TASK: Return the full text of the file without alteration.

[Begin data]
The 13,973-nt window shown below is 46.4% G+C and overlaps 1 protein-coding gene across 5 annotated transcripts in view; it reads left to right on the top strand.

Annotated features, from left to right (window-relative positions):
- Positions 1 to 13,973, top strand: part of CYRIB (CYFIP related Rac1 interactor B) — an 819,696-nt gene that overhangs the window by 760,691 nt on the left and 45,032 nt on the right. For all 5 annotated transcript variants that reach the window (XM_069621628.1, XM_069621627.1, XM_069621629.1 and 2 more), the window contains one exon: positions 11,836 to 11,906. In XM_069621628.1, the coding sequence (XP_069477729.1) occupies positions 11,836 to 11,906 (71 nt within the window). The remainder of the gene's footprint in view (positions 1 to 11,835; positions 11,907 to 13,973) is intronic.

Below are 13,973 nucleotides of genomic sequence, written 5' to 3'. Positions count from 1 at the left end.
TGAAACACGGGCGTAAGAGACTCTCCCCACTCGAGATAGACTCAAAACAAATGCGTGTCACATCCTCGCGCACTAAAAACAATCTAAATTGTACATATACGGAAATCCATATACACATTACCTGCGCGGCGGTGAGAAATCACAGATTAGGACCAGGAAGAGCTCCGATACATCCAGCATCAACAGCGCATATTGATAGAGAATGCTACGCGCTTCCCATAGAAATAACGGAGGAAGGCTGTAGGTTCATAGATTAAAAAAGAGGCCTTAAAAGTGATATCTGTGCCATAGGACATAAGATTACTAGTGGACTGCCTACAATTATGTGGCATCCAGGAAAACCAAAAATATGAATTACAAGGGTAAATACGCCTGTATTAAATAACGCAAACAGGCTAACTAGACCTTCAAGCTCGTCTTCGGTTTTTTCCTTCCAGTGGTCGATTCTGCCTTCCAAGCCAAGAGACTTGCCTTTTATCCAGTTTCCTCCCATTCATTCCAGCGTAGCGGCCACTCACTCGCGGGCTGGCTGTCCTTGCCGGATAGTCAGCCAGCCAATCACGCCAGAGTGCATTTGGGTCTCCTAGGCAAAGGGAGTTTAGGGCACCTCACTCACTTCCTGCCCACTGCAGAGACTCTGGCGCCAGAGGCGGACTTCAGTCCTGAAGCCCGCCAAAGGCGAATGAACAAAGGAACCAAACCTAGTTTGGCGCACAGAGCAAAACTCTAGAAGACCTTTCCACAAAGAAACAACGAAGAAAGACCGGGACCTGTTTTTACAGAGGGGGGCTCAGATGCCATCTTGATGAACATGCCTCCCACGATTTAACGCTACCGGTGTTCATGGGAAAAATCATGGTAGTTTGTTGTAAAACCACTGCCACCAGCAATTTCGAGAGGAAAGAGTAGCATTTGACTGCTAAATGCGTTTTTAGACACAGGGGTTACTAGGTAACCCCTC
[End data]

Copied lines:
The 13,973-nt window shown below is 46.4% G+C and overlaps 1 protein-coding gene across 5 annotated transcripts in view; it reads left to right on the top strand.

Annotated features, from left to right (window-relative positions):
- Positions 1 to 13,973, top strand: part of CYRIB (CYFIP related Rac1 interactor B) — an 819,696-nt gene that overhangs the window by 760,691 nt on the left and 45,032 nt on the right. For all 5 annotated transcript variants that reach the window (XM_069621628.1, XM_069621627.1, XM_069621629.1 and 2 more), the window contains one exon: positions 11,836 to 11,906. In XM_069621628.1, the coding sequence (XP_069477729.1) occupies positions 11,836 to 11,906 (71 nt within the window). The remainder of the gene's footprint in view (positions 1 to 11,835; positions 11,907 to 13,973) is intronic.

Below are 13,973 nucleotides of genomic sequence, written 5' to 3'. Positions count from 1 at the left end.
TGAAACACGGGCGTAAGAGACTCTCCCCACTCGAGATAGACTCAAAACAAATGCGTGTCACATCCTCGCGCACTAAAAACAATCTAAATTGTACATATACGGAAATCCATATACACATTACCTGCGCGGCGGTGAGAAATCACAGATTAGGACCAGGAAGAGCTCCGATACATCCAGCATCAACAGCGCATATTGATAGAGAATGCTACGCGCTTCCCATAGAAATAACGGAGGAAGGCTGTAGGTTCATAGATTAAAAAAGAGGCCTTAAAAGTGATATCTGTGCCATAGGACATAAGATTACTAGTGGACTGCCTACAATTATGTGGCATCCAGGAAAACCAAAAATATGAATTACAAGGGTAAATACGCCTGTATTAAATAACGCAAACAGGCTAACTAGACCTTCAAGCTCGTCTTCGGTTTTTTCCTTCCAGTGGTCGATTCTGCCTTCCAAGCCAAGAGACTTGCCTTTTATCCAGTTTCCTCCCATTCATTCCAGCGTAGCGGCCACTCACTCGCGGGCTGGCTGTCCTTGCCGGATAGTCAGCCAGCCAATCACGCCAGAGTGCATTTGGGTCTCCTAGGCAAAGGGAGTTTAGGGCACCTCACTCACTTCCTGCCCACTGCAGAGACTCTGGCGCCAGAGGCGGACTTCAGTCCTGAAGCCCGCCAAAGGCGAATGAACAAAGGAACCAAACCTAGTTTGGCGCACAGAGCAAAACTCTAGAAGACCTTTCCACAAAGAAACAACGAAGAAAGACCGGGACCTGTTTTTACAGAGGGGGGCTCAGATGCCATCTTGATGAACATGCCTCCCACGATTTAACGCTACCGGTGTTCATGGGAAAAATCATGGTAGTTTGTTGTAAAACCACTGCCACCAGCAATTTCGAGAGGAAAGAGTAGCATTTGACTGCTAAATGCGTTTTTAGACACAGGGGTTACTAGGTAACCCCTC